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Having the Courage to Let Go

Having the Courage to Let Go

Sean Dent | Scrubs Magazine

Death is such a taboo word in the world of health care. Heck, it’s a taboo word everywhere. Somewhere along the way we began viewing death as that ‘one thing’ we need to avoid at all costs. That ‘one thing’ we need to dodge and prolong its arrival as long as possible and at all costs. That ‘one thing’ that causes us to be selfishly ignorant to those that really matter.

I’m talking about letting go. I’m talking about letting nature take it’s course. I’m talking about abiding by the wishes of the ill and soon to be fallen.

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As a nurse we deal with death often. Death comes in many forms and arrives when you least expect it sometimes. We spend the majority of our lives understanding and knowing that death is inevitable, but when her presence is near you or anyone you love we somehow become shell-shocked and petrified with our actions and decisions.

Words and anagrams like ‘Do Not Resuscitate’, ‘DNR’, ‘Comfort Measures Only’, and ‘No Code’ seem heartless and cold when you hear them at your loved one’s bedside. It gives the in-congruent message of not caring, or simply giving up – when it means the exact opposite.

I believe in doing everything you can for someone. If doing everything you can is going to improve their situation. If what is being done will extend the quality of their life.

On the other hand – If ‘everything’ being done just extends their life an extra week, month, or months while their brain function is not their normal or they will be permanently on a breathing machine then I don’t believe it should be done (This list is endless). Extending one’s life is not the same as improving. There IS a difference between living and just existing.

I do not believe in prolonging life simply to say you didn’t give up. “Doing everything” just to be able to say you fought the good fight in the name of your conscious is not how you show and perform your love and support for those fighting the battle of their lives.

Letting nature take it’s course is not a bad thing. It’s not something we should view as tragic. I believe nature has always had a good and heartfelt plan for all of us. The only difference is we have been ‘convinced’ in to thinking the longer we live the better – when it really comes down to the quality of the life you would be allowing for them. What would your loved one want? What are their wishes?

Letting go and saying goodbye is not easy – far from it. I truly think it is the most courageous and most difficult action we make as human beings. We need support and understanding from our family and those who are in charge of our loved one’s care. We need reassurance and clarification that what we are doing IS the right thing. And above all we know in our hearts this is what our loved one wants.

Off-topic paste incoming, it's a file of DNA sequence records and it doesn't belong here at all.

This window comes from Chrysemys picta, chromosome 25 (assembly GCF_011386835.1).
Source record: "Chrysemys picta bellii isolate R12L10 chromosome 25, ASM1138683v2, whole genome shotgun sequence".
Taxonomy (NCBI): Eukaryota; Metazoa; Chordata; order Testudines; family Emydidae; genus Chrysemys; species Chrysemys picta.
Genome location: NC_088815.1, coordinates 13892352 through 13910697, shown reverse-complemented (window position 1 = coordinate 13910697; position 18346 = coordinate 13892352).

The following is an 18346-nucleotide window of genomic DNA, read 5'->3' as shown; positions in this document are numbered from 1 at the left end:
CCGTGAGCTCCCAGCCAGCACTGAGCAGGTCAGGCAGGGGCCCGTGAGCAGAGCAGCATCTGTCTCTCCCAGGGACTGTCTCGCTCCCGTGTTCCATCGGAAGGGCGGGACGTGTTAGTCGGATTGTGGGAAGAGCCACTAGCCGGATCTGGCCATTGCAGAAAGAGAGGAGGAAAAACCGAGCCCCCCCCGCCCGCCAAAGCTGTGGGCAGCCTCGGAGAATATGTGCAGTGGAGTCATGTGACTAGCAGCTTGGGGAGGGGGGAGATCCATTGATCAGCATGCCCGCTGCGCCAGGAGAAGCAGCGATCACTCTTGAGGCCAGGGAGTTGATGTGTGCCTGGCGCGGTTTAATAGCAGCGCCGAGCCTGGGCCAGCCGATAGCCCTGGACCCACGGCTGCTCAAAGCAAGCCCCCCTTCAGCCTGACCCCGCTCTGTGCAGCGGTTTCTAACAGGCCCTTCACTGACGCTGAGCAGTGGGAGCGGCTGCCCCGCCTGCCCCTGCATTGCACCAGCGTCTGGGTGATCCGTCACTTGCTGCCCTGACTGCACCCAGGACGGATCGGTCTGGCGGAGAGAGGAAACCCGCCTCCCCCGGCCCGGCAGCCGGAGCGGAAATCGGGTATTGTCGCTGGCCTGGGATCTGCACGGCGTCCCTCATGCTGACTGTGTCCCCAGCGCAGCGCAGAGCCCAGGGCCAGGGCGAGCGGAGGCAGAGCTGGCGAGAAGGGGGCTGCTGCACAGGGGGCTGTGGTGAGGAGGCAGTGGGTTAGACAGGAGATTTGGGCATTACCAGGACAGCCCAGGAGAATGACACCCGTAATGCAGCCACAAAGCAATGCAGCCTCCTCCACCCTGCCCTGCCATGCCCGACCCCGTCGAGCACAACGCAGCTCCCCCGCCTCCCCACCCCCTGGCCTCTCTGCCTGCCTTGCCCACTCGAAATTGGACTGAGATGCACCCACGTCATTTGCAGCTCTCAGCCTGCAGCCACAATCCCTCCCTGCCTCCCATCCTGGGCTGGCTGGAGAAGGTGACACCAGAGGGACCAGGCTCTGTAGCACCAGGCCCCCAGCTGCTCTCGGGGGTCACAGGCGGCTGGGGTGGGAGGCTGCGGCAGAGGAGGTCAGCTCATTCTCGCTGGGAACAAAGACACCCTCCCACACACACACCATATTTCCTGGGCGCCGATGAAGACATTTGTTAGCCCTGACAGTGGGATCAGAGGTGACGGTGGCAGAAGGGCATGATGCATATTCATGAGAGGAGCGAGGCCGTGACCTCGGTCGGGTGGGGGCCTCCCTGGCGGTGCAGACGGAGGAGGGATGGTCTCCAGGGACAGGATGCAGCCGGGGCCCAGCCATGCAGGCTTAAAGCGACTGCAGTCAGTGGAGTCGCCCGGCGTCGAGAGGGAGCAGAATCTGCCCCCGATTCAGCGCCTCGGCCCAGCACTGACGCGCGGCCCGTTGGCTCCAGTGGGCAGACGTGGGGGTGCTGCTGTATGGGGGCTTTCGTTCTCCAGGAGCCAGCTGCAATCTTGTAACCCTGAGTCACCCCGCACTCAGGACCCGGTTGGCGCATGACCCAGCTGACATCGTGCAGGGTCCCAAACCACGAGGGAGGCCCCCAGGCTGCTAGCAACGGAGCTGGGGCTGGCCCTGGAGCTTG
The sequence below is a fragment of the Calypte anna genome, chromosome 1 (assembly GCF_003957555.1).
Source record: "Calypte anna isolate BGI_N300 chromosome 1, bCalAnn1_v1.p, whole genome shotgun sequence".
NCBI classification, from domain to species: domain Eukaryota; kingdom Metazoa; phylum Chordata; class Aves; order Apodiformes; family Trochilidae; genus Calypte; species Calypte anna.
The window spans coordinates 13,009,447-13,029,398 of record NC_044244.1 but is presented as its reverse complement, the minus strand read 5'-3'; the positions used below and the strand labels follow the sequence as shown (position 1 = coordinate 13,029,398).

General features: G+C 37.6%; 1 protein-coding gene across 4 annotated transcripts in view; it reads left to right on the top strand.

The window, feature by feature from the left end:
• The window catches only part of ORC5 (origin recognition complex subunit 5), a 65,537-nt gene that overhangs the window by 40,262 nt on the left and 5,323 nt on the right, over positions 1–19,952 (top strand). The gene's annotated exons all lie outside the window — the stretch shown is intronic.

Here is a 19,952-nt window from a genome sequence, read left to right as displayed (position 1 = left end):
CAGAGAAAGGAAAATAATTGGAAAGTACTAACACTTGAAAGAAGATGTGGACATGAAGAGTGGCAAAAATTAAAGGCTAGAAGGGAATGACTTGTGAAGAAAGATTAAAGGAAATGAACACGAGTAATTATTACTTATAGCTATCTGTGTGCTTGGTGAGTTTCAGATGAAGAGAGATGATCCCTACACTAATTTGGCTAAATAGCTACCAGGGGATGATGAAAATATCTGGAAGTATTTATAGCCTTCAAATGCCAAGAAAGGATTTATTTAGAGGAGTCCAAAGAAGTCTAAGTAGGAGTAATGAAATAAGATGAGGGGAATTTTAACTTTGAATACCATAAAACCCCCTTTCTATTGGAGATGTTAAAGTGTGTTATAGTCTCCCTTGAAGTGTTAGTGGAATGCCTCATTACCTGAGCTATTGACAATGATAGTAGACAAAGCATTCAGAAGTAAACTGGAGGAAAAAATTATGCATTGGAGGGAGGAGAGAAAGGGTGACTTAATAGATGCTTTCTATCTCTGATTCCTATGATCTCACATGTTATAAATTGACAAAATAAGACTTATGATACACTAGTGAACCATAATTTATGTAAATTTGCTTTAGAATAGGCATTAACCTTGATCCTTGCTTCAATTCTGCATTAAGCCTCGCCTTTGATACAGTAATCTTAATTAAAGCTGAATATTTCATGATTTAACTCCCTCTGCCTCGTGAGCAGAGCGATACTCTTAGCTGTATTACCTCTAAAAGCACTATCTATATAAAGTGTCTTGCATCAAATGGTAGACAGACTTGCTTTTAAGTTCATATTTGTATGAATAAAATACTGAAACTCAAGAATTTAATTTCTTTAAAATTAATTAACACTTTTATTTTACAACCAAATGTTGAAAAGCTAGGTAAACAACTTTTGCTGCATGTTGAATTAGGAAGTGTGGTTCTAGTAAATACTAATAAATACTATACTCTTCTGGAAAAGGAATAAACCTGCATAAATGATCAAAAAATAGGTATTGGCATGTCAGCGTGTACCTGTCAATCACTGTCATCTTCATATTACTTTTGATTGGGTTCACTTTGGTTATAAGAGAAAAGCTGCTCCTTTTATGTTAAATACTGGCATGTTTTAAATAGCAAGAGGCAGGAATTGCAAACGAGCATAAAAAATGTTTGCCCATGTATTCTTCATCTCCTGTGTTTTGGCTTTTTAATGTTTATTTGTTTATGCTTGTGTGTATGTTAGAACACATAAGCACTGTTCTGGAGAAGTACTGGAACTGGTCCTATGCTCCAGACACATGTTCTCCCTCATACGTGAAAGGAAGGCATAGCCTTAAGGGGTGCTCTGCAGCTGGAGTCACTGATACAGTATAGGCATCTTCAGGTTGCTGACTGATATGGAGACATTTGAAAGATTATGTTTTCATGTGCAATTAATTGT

Having the courage to respect one’s final wishes and the courage to follow through with them is the greatest gift you can give those you love. While it sure doesn’t feel like it, it can mean the difference between pleasantly passing and painfully dying. It’s the most noble and sacred gift you can give the one you love. The gift of honor and respect. Loving them enough to have the courage to let go.

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  • Photo_user_blank_big

    kathielee

    over 4 years ago

    4 comments

    What incredible timing! I'm a nurse whose husband is in the hospital right now facing possible amputation of his remaining leg, and I'm flying out of town Monday to spend a few days with my elderly dad who has battled bone marrow cancer for some time. My husband is afraid he won't come out of the hospital alive, and I may not get another chance to see my dad. Even with 30 years of nursing under my belt, this is NOT easy. This seems to be one of those times when I've done everything I can for my (diabetic) husband and have to be ready in case he doesn't come home.

  • Photo_user_blank_big

    fuzzybug

    over 4 years ago

    12 comments

    Death is a part of life. Yes, we here in the "civilized" world don't like to deal with it. People get all upset when a loved one dies, sometimes blaming the doctors, the nurses, anyone they can. No matter how advanced medical science has come, it is not perfect and it never will be. There is only so much anyone can do, even the leading experts. Death is inevitable and it comes for us all.

  • Photo_user_blank_big

    PotentialUnlimited

    over 4 years ago

    70 comments

    life death rebirth, into this realm or the nex. ppl think death is a game of chance, but everything happens for a reason, theres no such thing as luck, its an illusion. it is natural death is of course, even wen its unnatural, cause and affect, can u change the past? ok so u kno its set in stone once it happens, alot of ppl live in the what if world. oh what if i did this or what if i did that, u cant change the past only accept it, learn from it and move on. Death happens, u must accept it, learn from it, learn of the emotions one feels cuz that emotional experience makes u stronger. dont get me wrong u can fight for yur life, but its not yur choice wen it comes to some one else. they have free will jus like u, and wen u force something on someone, usually it jus pushes them away.

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